SASKATOON -- Stargazers are already looking up at the sky, anticipating something that no one has seen in 800 years, as the orbit paths of Saturn and Jupiter overlap, bringing both gas giants into the same field of view.

"Nobody alive today has witnessed it come this close,” said Ron Waldron, president of the Saskatoon Centre of the Royal Astronomical Society of Canada.

“We think they will look like one elongated object, it’s not a perfect lineup but with our vision and our eyes it’s close enough, we think, most people will consider them to be one object.”

It’s called the Great Conjunction, when the paths of our solar system's largest planets line up. While the two planets line up every 20 years or so, in many instances the conjunction isn’t visible because it happens while the planets are behind the sun and out of the earth’s view. 

Waldron said the last time Jupiter and Saturn were this close in our line of sight was in the 1600s.

“But that one was too close to the sun, nobody really saw it, and the last time you could actually see them this close was in the 1200s and the next time they will be this close again and visible will be 2080,” Waldron said. “So how exciting is it? We live for things like this.”

Waldron recommends individuals curious to see this historic celestial event, should head to an area with a clear view of the southwest sky, and just after the sun goes down, search the sky just a few degrees above the horizon and you’ll likely see the two planets close together.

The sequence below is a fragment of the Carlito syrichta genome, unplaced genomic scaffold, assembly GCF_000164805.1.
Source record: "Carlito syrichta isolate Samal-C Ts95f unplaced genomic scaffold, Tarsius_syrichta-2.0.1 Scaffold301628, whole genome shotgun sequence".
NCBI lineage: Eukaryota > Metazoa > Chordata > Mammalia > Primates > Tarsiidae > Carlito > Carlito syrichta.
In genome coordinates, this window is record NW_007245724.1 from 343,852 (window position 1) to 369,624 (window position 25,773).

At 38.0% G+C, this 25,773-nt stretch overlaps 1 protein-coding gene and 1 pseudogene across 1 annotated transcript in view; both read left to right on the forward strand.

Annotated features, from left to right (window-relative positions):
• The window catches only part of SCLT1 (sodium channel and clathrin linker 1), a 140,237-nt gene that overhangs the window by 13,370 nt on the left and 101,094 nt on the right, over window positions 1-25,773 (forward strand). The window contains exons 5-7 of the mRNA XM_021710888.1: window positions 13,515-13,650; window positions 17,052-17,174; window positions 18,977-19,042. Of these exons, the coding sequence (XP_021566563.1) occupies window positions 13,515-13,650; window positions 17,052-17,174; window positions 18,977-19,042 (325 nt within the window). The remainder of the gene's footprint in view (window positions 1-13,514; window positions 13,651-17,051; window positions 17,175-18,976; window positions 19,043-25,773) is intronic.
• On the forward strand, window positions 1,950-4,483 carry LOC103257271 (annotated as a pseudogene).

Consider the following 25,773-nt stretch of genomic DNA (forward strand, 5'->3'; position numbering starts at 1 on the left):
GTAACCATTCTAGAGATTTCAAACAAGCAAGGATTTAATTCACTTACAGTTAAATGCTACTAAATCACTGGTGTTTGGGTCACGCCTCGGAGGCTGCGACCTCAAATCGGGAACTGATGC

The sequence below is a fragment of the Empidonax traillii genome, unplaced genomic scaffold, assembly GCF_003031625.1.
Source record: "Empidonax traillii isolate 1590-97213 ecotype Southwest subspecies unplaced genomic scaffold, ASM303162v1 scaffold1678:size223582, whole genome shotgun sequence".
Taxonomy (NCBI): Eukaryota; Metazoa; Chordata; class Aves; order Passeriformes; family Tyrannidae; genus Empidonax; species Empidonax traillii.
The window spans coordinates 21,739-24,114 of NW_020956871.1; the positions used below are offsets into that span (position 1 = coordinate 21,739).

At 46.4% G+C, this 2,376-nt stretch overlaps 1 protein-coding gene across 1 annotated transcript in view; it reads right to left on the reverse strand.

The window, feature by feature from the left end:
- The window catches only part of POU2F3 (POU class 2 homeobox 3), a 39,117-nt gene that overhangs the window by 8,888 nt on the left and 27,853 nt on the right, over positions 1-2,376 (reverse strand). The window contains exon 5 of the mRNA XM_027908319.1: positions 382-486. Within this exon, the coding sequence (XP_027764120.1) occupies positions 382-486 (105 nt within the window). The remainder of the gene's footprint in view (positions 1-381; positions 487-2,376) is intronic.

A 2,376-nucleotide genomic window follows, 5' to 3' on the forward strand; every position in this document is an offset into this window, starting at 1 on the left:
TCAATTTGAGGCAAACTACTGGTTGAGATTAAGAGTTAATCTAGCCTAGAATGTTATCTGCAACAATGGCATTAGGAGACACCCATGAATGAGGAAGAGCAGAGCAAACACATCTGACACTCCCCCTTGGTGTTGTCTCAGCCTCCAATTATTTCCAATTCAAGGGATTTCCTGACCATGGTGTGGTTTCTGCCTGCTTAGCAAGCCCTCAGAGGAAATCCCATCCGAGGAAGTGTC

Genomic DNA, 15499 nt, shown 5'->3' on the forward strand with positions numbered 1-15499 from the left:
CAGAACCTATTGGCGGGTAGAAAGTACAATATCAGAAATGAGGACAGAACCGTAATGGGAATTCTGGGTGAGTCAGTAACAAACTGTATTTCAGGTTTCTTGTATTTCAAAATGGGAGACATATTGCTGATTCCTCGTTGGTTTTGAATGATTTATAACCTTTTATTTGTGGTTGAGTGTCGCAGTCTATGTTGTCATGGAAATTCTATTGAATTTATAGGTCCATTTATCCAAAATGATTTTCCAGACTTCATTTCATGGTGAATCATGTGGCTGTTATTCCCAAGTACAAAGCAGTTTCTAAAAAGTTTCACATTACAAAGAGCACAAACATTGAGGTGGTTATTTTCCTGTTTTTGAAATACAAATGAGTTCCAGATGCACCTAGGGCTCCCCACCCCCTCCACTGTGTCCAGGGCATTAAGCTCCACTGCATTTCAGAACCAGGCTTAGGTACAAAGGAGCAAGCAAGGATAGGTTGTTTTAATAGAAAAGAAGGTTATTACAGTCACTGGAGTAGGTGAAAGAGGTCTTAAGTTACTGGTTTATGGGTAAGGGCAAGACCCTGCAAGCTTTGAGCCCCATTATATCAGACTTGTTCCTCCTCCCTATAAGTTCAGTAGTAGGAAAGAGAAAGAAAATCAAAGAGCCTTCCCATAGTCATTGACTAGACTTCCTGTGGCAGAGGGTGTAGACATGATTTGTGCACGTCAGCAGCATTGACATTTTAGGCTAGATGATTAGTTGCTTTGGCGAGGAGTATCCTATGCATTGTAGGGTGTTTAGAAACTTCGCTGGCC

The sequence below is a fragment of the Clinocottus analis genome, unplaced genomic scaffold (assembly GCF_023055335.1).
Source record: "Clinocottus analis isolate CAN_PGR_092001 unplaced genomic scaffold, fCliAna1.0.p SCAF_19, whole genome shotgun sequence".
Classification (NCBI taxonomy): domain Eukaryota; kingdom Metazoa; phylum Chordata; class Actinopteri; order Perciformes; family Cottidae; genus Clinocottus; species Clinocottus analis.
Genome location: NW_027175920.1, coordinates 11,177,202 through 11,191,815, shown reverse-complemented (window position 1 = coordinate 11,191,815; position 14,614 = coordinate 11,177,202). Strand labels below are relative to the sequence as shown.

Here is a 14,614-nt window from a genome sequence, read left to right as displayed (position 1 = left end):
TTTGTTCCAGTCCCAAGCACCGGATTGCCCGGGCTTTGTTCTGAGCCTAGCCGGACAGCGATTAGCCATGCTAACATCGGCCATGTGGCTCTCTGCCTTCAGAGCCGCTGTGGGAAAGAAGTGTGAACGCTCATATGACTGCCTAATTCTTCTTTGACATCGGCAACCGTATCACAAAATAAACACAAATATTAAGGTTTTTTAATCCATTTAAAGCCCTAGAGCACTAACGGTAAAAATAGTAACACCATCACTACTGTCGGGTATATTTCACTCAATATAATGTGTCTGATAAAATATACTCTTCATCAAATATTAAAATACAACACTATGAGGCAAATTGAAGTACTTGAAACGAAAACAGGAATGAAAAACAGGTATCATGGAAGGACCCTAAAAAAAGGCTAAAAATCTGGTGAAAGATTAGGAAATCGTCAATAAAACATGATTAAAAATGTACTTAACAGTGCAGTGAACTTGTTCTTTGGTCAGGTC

The two planets will be the closest on Dec. 21, however Waldron doesn’t recommend waiting until that day, because if stubborn clouds cover the sky, the Great Conjunction won’t be visible. 

“For astronomers this is a real opportunity because Jupiter and Saturn are probably the most eye-pleasing objects in a telescope and to be able to get the two of them in the same field of view at the same time is unprecedented,” he said. 

While the University of Saskatchewan Observatory is closed because of COVID-19 restrictions, once those restrictions are lifted, Waldron invites anyone interested in gazing into space, to do so every Saturday night. 

But for now, telescopes will be cleaned up and aimed at the southwest horizon for a chance to witness history.

“We’ve just never had the opportunity to get the two of them in the same field of view at the same time so there will be lots of photos circulating after the event, showing the two of them side by side in the sky.”